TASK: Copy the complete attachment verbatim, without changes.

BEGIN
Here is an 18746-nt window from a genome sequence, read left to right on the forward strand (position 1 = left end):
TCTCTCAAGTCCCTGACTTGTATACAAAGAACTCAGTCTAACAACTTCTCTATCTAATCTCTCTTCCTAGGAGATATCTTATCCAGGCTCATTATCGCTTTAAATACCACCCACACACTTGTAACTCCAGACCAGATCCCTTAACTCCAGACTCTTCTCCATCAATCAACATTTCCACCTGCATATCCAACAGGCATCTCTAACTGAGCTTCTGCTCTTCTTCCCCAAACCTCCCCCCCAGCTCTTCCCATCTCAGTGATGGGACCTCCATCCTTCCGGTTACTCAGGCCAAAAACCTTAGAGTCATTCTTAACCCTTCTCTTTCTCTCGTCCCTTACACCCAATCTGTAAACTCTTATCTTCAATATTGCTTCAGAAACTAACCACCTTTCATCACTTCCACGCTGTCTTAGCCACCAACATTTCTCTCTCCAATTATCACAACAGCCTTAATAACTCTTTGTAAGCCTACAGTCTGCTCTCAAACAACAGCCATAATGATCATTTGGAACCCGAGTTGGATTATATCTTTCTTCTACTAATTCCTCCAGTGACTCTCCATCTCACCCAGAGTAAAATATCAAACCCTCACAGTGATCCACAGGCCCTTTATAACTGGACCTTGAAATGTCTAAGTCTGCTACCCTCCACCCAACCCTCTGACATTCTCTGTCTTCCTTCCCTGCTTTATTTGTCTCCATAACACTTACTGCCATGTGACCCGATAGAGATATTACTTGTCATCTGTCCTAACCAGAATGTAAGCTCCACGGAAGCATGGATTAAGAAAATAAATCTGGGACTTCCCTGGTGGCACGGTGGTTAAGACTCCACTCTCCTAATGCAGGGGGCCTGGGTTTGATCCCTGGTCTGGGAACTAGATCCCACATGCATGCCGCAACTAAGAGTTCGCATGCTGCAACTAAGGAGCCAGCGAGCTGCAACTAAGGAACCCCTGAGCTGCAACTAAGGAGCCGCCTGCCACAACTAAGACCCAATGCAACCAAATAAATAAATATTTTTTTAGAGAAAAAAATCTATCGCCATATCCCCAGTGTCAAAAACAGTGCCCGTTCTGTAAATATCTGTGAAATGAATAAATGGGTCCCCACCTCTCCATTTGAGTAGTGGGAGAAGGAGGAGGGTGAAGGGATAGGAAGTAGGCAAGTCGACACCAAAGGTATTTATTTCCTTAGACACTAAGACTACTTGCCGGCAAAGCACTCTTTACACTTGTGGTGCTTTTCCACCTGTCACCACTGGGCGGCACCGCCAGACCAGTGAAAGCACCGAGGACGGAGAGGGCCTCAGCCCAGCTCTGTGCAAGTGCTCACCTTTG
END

Here is an 18746-nt window from a genome sequence, read left to right on the forward strand (position 1 = left end):
TCTCTCAAGTCCCTGACTTGTATACAAAGAACTCAGTCTAACAACTTCTCTATCTAATCTCTCTTCCTAGGAGATATCTTATCCAGGCTCATTATCGCTTTAAATACCACCCACACACTTGTAACTCCAGACCAGATCCCTTAACTCCAGACTCTTCTCCATCAATCAACATTTCCACCTGCATATCCAACAGGCATCTCTAACTGAGCTTCTGCTCTTCTTCCCCAAACCTCCCCCCCAGCTCTTCCCATCTCAGTGATGGGACCTCCATCCTTCCGGTTACTCAGGCCAAAAACCTTAGAGTCATTCTTAACCCTTCTCTTTCTCTCGTCCCTTACACCCAATCTGTAAACTCTTATCTTCAATATTGCTTCAGAAACTAACCACCTTTCATCACTTCCACGCTGTCTTAGCCACCAACATTTCTCTCTCCAATTATCACAACAGCCTTAATAACTCTTTGTAAGCCTACAGTCTGCTCTCAAACAACAGCCATAATGATCATTTGGAACCCGAGTTGGATTATATCTTTCTTCTACTAATTCCTCCAGTGACTCTCCATCTCACCCAGAGTAAAATATCAAACCCTCACAGTGATCCACAGGCCCTTTATAACTGGACCTTGAAATGTCTAAGTCTGCTACCCTCCACCCAACCCTCTGACATTCTCTGTCTTCCTTCCCTGCTTTATTTGTCTCCATAACACTTACTGCCATGTGACCCGATAGAGATATTACTTGTCATCTGTCCTAACCAGAATGTAAGCTCCACGGAAGCATGGATTAAGAAAATAAATCTGGGACTTCCCTGGTGGCACGGTGGTTAAGACTCCACTCTCCTAATGCAGGGGGCCTGGGTTTGATCCCTGGTCTGGGAACTAGATCCCACATGCATGCCGCAACTAAGAGTTCGCATGCTGCAACTAAGGAGCCAGCGAGCTGCAACTAAGGAACCCCTGAGCTGCAACTAAGGAGCCGCCTGCCACAACTAAGACCCAATGCAACCAAATAAATAAATATTTTTTTAGAGAAAAAAATCTATCGCCATATCCCCAGTGTCAAAAACAGTGCCCGTTCTGTAAATATCTGTGAAATGAATAAATGGGTCCCCACCTCTCCATTTGAGTAGTGGGAGAAGGAGGAGGGTGAAGGGATAGGAAGTAGGCAAGTCGACACCAAAGGTATTTATTTCCTTAGACACTAAGACTACTTGCCGGCAAAGCACTCTTTACACTTGTGGTGCTTTTCCACCTGTCACCACTGGGCGGCACCGCCAGACCAGTGAAAGCACCGAGGACGGAGAGGGCCTCAGCCCAGCTCTGTGCAAGTGCTCACCTTTG